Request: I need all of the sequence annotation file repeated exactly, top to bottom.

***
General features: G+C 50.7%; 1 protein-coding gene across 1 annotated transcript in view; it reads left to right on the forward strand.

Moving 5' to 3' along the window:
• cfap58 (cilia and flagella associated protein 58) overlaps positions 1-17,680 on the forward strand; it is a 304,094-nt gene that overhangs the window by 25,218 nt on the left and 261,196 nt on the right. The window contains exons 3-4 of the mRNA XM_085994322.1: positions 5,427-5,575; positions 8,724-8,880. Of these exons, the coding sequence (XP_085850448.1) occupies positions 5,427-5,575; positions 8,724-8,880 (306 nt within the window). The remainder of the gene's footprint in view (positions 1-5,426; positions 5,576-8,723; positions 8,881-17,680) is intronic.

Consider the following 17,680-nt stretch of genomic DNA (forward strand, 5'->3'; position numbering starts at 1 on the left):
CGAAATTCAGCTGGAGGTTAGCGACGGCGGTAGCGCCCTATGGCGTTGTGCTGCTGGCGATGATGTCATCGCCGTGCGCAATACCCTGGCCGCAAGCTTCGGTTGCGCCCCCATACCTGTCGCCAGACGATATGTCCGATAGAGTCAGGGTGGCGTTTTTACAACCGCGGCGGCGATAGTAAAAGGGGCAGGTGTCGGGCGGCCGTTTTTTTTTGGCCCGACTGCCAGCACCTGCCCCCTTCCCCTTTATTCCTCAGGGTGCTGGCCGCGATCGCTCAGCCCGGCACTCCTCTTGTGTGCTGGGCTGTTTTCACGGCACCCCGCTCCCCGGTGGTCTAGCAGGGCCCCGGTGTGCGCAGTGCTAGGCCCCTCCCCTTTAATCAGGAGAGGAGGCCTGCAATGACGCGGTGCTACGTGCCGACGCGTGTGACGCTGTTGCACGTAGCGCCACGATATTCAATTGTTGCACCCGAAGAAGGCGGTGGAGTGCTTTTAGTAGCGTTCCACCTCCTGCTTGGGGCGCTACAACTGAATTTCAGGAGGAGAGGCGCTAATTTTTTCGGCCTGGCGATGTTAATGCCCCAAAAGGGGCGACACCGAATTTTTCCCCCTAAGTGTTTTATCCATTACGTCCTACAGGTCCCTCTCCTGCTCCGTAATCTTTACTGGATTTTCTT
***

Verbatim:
General features: G+C 50.7%; 1 protein-coding gene across 1 annotated transcript in view; it reads left to right on the forward strand.

Moving 5' to 3' along the window:
• cfap58 (cilia and flagella associated protein 58) overlaps positions 1-17,680 on the forward strand; it is a 304,094-nt gene that overhangs the window by 25,218 nt on the left and 261,196 nt on the right. The window contains exons 3-4 of the mRNA XM_085994322.1: positions 5,427-5,575; positions 8,724-8,880. Of these exons, the coding sequence (XP_085850448.1) occupies positions 5,427-5,575; positions 8,724-8,880 (306 nt within the window). The remainder of the gene's footprint in view (positions 1-5,426; positions 5,576-8,723; positions 8,881-17,680) is intronic.

Consider the following 17,680-nt stretch of genomic DNA (forward strand, 5'->3'; position numbering starts at 1 on the left):
CGAAATTCAGCTGGAGGTTAGCGACGGCGGTAGCGCCCTATGGCGTTGTGCTGCTGGCGATGATGTCATCGCCGTGCGCAATACCCTGGCCGCAAGCTTCGGTTGCGCCCCCATACCTGTCGCCAGACGATATGTCCGATAGAGTCAGGGTGGCGTTTTTACAACCGCGGCGGCGATAGTAAAAGGGGCAGGTGTCGGGCGGCCGTTTTTTTTTGGCCCGACTGCCAGCACCTGCCCCCTTCCCCTTTATTCCTCAGGGTGCTGGCCGCGATCGCTCAGCCCGGCACTCCTCTTGTGTGCTGGGCTGTTTTCACGGCACCCCGCTCCCCGGTGGTCTAGCAGGGCCCCGGTGTGCGCAGTGCTAGGCCCCTCCCCTTTAATCAGGAGAGGAGGCCTGCAATGACGCGGTGCTACGTGCCGACGCGTGTGACGCTGTTGCACGTAGCGCCACGATATTCAATTGTTGCACCCGAAGAAGGCGGTGGAGTGCTTTTAGTAGCGTTCCACCTCCTGCTTGGGGCGCTACAACTGAATTTCAGGAGGAGAGGCGCTAATTTTTTCGGCCTGGCGATGTTAATGCCCCAAAAGGGGCGACACCGAATTTTTCCCCCTAAGTGTTTTATCCATTACGTCCTACAGGTCCCTCTCCTGCTCCGTAATCTTTACTGGATTTTCTT